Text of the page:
“But as the national poet of Scotland he stands without a peer.
“It is as our national poet that we raise this statue to his memory.
“It is our humble tribute to his marvellous genius, his lofty patriotism, his unconquerable independence, his irrepressible love of liberty, his intense abhorrence of tyranny and oppression in all their forms, his boundless sympathy, not only with that which is distinctive, but with that also which is highest, purest, and noblest in the Scottish character.
“No man has read the Scottish character with a truer, keener, more loving eye.
“No one has interpreted it with such wonderful freshness, fidelity and power.
“It is because he did so that Burns stands in a relation to Scotland and Scotchmen in which the poets of no other country stand to their countrymen and the land of their birth.
“We find in Burns, the peasant born, one of the people, one who understood every phrase and aspect of humble Scottish life – who sang, and who sings still, our loves, our joys, our griefs, with a sweetness, a tenderness, and a power which find their way direct and at once to the hearts of all true Scottish men and women.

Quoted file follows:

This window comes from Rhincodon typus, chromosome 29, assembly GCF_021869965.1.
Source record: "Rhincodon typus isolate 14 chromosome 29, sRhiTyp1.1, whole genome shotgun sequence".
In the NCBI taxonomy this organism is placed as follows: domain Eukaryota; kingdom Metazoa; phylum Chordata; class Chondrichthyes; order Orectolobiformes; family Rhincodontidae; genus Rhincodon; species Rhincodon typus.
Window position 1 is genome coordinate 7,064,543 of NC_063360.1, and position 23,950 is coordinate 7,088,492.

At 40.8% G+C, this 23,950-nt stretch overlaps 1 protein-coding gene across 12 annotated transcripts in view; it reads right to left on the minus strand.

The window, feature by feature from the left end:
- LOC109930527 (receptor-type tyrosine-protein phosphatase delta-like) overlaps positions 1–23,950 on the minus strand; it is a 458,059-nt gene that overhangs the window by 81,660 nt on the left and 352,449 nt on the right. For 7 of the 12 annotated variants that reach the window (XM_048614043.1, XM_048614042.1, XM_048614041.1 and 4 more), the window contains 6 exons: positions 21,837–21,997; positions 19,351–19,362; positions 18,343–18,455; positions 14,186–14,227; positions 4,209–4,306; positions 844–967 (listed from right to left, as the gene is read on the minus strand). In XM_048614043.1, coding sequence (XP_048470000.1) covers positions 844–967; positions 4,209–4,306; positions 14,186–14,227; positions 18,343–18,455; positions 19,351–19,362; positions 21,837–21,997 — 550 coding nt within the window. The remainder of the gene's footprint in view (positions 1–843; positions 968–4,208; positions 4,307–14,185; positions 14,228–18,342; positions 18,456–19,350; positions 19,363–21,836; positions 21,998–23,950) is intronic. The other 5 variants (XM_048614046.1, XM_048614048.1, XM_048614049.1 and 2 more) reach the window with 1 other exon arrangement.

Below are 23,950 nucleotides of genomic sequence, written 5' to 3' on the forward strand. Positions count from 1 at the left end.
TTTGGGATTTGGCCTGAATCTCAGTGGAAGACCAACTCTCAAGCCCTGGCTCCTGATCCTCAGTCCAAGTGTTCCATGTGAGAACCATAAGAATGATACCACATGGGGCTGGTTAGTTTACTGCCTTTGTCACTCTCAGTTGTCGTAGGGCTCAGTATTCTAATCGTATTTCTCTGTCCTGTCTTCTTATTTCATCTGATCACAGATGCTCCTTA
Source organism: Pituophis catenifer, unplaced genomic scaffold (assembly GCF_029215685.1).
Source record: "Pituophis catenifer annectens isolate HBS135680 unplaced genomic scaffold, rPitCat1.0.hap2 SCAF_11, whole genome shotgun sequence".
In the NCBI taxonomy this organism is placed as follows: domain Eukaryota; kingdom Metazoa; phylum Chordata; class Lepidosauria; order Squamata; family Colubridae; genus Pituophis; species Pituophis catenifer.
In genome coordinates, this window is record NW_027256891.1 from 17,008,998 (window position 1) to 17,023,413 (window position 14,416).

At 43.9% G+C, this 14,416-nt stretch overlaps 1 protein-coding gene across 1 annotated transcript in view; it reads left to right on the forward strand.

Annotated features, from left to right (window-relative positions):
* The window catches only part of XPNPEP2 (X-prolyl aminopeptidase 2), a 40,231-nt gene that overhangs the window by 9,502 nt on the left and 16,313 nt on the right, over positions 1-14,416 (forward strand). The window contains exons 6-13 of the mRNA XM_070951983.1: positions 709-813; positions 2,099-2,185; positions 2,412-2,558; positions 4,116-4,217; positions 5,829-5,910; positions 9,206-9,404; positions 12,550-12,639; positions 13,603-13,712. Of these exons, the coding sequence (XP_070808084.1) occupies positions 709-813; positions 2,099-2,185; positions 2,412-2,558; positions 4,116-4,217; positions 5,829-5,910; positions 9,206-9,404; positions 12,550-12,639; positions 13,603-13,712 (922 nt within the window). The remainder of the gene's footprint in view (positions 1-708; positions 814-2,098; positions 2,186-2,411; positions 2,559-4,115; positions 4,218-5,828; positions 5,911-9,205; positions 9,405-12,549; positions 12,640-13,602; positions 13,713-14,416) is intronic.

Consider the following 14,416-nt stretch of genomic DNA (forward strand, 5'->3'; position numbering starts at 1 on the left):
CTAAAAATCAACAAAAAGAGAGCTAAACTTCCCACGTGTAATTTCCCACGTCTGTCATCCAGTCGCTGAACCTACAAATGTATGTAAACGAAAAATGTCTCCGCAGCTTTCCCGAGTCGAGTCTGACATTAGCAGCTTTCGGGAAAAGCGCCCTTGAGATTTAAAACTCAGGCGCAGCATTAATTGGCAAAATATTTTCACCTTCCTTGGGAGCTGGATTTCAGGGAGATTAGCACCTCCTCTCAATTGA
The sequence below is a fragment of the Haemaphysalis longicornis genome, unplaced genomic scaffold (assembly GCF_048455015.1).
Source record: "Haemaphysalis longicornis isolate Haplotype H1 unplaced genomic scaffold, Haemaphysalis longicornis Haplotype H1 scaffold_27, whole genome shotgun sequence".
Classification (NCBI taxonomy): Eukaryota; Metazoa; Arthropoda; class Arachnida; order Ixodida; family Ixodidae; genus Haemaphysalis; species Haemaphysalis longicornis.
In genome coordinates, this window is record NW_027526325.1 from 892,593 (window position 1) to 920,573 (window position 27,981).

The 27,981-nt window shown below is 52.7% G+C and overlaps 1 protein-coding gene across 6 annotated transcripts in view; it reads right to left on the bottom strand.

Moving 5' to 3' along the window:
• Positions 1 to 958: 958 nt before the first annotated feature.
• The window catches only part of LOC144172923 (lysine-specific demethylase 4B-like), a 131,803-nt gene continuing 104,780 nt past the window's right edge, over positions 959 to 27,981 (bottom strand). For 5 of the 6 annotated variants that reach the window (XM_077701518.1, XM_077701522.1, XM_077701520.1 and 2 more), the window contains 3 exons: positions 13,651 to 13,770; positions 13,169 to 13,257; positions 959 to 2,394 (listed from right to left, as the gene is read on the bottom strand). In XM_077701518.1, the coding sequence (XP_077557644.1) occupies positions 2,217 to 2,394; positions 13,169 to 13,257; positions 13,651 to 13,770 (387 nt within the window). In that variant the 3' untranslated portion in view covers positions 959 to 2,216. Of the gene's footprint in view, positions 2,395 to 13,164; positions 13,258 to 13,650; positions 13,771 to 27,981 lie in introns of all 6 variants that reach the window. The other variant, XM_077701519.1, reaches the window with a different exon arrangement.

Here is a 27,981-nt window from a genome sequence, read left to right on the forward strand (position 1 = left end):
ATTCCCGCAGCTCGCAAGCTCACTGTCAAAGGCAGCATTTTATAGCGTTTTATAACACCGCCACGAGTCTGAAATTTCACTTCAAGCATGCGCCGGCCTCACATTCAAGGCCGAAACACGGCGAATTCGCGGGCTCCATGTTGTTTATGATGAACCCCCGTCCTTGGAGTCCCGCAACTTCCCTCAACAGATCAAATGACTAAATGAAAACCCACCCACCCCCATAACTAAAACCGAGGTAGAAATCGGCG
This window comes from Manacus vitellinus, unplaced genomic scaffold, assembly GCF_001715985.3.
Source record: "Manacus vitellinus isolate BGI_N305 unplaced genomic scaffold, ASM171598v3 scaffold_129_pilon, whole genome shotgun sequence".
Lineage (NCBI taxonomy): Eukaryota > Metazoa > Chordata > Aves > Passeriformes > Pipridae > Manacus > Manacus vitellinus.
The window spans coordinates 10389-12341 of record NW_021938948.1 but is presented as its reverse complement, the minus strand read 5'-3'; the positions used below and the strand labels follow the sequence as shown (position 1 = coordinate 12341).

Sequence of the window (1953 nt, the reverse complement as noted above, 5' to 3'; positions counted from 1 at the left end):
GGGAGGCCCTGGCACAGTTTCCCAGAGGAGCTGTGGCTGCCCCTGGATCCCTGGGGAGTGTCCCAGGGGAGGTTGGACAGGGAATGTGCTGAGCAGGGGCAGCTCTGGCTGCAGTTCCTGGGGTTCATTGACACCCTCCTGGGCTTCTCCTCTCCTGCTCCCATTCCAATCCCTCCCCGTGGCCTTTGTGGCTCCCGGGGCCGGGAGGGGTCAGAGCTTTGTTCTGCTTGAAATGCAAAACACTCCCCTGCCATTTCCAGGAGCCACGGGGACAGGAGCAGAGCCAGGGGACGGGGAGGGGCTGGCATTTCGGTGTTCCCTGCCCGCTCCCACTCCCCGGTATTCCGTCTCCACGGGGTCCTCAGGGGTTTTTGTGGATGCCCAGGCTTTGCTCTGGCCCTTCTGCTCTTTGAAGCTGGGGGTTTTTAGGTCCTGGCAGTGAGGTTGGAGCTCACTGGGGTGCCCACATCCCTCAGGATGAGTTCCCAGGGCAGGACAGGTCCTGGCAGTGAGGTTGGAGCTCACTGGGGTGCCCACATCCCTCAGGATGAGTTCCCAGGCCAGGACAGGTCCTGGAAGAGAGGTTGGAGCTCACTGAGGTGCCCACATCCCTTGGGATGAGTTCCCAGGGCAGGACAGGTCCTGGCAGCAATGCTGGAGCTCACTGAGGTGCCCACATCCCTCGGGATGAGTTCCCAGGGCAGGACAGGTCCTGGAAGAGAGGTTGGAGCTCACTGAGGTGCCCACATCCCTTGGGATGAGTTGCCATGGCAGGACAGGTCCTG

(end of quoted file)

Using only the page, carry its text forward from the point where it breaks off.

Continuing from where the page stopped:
“It is because he has done so that Burns had endeared himself to every Scottish heart.”
The Burns Statue by William McGonagall
This Statue, I must confess, is magnificent to see,
And I hope will long be appreciated by the people of Dundee;
It has been beautifully made by Sir John Steell,
And I hope the pangs of hunger he will never feel.
This statue is most elegant in its design,
And I hope will defy all weathers for a very long time;
And I hope strangers from afar with admiration will stare
On this beautiful statue of thee, Immortal Bard of Ayr.
Fellow-citizens, this Statue seems most beautiful to the eye,
Which would cause Kings and Queens for such a one to sigh,
And make them feel envious while passing by
In fear of not getting such a beautiful Statue after they die.
See where he sits on the stump of that tree
His eyes tuned to heaven his Mary to see,
A scroll at his feet, a pen in his hand
Writing to his Mary in the Better Land
The Bard’s Tayside connections
Robert Burns travelled Dundee’s streets, commented favourably on the city, had family in Angus and his own father was from The Mearns.
Born in 1759, Burns grew up in poverty and his relatively short life — he died at the age of 37 — was marked with hardship and ill health.